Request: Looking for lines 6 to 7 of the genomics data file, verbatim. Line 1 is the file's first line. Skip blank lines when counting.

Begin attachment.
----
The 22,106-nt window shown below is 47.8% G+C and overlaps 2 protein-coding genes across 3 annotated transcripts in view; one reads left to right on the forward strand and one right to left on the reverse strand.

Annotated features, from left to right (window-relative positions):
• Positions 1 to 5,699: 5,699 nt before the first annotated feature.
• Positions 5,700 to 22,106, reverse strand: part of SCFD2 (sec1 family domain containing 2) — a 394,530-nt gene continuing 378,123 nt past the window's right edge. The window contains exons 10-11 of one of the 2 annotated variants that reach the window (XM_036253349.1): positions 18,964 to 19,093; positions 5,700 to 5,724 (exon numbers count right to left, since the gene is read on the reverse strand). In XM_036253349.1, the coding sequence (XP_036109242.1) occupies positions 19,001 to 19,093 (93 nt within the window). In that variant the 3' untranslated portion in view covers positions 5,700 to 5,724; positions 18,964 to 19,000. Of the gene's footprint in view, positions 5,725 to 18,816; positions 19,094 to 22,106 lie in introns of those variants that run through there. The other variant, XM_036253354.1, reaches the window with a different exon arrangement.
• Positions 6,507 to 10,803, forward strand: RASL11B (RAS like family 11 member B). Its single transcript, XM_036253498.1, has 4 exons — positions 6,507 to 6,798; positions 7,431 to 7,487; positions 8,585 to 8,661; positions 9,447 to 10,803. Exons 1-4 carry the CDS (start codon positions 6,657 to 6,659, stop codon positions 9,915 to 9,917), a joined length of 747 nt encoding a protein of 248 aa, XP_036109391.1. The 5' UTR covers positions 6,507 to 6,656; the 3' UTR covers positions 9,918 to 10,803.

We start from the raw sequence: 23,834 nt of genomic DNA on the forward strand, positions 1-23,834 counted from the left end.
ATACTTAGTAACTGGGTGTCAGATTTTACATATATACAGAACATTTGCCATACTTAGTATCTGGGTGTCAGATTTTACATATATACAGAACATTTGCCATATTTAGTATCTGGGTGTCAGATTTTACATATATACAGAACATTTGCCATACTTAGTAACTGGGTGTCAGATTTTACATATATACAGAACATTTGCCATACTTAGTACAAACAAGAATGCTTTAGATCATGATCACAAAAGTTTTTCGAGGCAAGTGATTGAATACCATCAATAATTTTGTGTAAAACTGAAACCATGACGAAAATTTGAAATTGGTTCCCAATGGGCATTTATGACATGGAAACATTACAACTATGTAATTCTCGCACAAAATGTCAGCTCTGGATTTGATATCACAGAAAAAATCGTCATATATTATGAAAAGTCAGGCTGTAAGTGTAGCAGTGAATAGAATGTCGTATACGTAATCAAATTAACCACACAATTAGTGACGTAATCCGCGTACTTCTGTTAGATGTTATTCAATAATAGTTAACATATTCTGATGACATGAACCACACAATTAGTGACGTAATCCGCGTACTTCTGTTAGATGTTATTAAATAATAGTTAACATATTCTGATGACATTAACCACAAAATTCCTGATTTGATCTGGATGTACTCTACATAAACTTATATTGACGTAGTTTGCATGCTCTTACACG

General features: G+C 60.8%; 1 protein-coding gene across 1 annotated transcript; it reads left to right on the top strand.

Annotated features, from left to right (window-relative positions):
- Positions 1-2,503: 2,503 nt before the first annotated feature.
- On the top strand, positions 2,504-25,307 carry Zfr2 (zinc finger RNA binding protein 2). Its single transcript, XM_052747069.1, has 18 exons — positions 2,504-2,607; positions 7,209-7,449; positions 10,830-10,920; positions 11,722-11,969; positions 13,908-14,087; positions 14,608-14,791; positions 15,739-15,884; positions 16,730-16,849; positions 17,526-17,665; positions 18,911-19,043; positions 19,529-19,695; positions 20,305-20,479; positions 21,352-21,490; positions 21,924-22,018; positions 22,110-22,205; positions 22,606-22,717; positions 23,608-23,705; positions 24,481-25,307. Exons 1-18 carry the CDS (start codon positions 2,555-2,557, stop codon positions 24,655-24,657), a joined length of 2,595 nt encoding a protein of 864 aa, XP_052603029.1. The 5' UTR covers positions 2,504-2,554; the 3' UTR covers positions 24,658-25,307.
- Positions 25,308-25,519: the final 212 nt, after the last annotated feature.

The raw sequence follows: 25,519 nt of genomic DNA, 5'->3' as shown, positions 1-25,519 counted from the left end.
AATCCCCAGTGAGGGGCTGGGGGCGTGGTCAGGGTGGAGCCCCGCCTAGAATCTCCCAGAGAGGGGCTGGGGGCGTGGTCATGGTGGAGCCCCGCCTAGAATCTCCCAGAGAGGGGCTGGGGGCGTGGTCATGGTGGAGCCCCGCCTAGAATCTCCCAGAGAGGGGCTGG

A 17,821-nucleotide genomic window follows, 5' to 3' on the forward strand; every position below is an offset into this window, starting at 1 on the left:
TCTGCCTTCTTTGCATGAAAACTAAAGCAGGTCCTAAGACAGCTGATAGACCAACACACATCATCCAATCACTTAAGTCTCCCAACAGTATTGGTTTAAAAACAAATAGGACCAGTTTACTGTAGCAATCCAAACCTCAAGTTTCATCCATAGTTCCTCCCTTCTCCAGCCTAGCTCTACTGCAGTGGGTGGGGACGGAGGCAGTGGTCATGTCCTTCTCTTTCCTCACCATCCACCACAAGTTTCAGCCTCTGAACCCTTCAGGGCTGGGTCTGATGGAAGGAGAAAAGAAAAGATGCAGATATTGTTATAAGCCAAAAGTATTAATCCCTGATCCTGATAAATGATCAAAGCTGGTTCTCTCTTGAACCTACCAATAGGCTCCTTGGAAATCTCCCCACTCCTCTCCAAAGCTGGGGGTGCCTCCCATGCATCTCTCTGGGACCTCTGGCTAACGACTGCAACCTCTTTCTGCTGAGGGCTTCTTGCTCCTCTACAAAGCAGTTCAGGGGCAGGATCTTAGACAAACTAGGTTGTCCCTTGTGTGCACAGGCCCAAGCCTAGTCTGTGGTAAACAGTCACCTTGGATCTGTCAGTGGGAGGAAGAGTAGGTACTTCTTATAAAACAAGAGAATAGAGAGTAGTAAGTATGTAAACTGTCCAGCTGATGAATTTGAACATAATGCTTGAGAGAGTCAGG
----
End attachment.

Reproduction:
We start from the raw sequence: 23,834 nt of genomic DNA on the forward strand, positions 1-23,834 counted from the left end.
ATACTTAGTAACTGGGTGTCAGATTTTACATATATACAGAACATTTGCCATACTTAGTATCTGGGTGTCAGATTTTACATATATACAGAACATTTGCCATATTTAGTATCTGGGTGTCAGATTTTACATATATACAGAACATTTGCCATACTTAGTAACTGGGTGTCAGATTTTACATATATACAGAACATTTGCCATACTTAGTACAAACAAGAATGCTTTAGATCATGATCACAAAAGTTTTTCGAGGCAAGTGATTGAATACCATCAATAATTTTGTGTAAAACTGAAACCATGACGAAAATTTGAAATTGGTTCCCAATGGGCATTTATGACATGGAAACATTACAACTATGTAATTCTCGCACAAAATGTCAGCTCTGGATTTGATATCACAGAAAAAATCGTCATATATTATGAAAAGTCAGGCTGTAAGTGTAGCAGTGAATAGAATGTCGTATACGTAATCAAATTAACCACACAATTAGTGACGTAATCCGCGTACTTCTGTTAGATGTTATTCAATAATAGTTAACATATTCTGATGACATGAACCACACAATTAGTGACGTAATCCGCGTACTTCTGTTAGATGTTATTAAATAATAGTTAACATATTCTGATGACATTAACCACAAAATTCCTGATTTGATCTGGATGTACTCTACATAAACTTATATTGACGTAGTTTGCATGCTCTTACACG